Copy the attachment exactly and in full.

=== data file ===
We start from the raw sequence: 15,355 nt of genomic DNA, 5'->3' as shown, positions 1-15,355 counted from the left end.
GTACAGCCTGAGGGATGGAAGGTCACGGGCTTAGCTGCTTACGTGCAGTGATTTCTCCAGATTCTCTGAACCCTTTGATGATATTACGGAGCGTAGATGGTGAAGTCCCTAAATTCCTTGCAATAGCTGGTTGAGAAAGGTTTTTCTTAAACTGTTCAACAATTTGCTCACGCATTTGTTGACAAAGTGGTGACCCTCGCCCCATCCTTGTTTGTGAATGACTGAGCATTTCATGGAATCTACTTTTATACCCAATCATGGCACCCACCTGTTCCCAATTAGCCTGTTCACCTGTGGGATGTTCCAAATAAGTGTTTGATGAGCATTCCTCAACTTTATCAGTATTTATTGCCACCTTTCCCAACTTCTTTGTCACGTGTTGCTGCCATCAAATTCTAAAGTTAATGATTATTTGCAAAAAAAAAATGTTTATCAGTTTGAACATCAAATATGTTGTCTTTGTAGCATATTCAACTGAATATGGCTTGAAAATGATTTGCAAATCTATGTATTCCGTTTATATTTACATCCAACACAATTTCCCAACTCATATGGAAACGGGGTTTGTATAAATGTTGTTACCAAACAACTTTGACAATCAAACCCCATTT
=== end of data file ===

We start from the raw sequence: 15,355 nt of genomic DNA, 5'->3' as shown, positions 1-15,355 counted from the left end.
GTACAGCCTGAGGGATGGAAGGTCACGGGCTTAGCTGCTTACGTGCAGTGATTTCTCCAGATTCTCTGAACCCTTTGATGATATTACGGAGCGTAGATGGTGAAGTCCCTAAATTCCTTGCAATAGCTGGTTGAGAAAGGTTTTTCTTAAACTGTTCAACAATTTGCTCACGCATTTGTTGACAAAGTGGTGACCCTCGCCCCATCCTTGTTTGTGAATGACTGAGCATTTCATGGAATCTACTTTTATACCCAATCATGGCACCCACCTGTTCCCAATTAGCCTGTTCACCTGTGGGATGTTCCAAATAAGTGTTTGATGAGCATTCCTCAACTTTATCAGTATTTATTGCCACCTTTCCCAACTTCTTTGTCACGTGTTGCTGCCATCAAATTCTAAAGTTAATGATTATTTGCAAAAAAAAAATGTTTATCAGTTTGAACATCAAATATGTTGTCTTTGTAGCATATTCAACTGAATATGGCTTGAAAATGATTTGCAAATCTATGTATTCCGTTTATATTTACATCCAACACAATTTCCCAACTCATATGGAAACGGGGTTTGTATAAATGTTGTTACCAAACAACTTTGACAATCAAACCCCATTT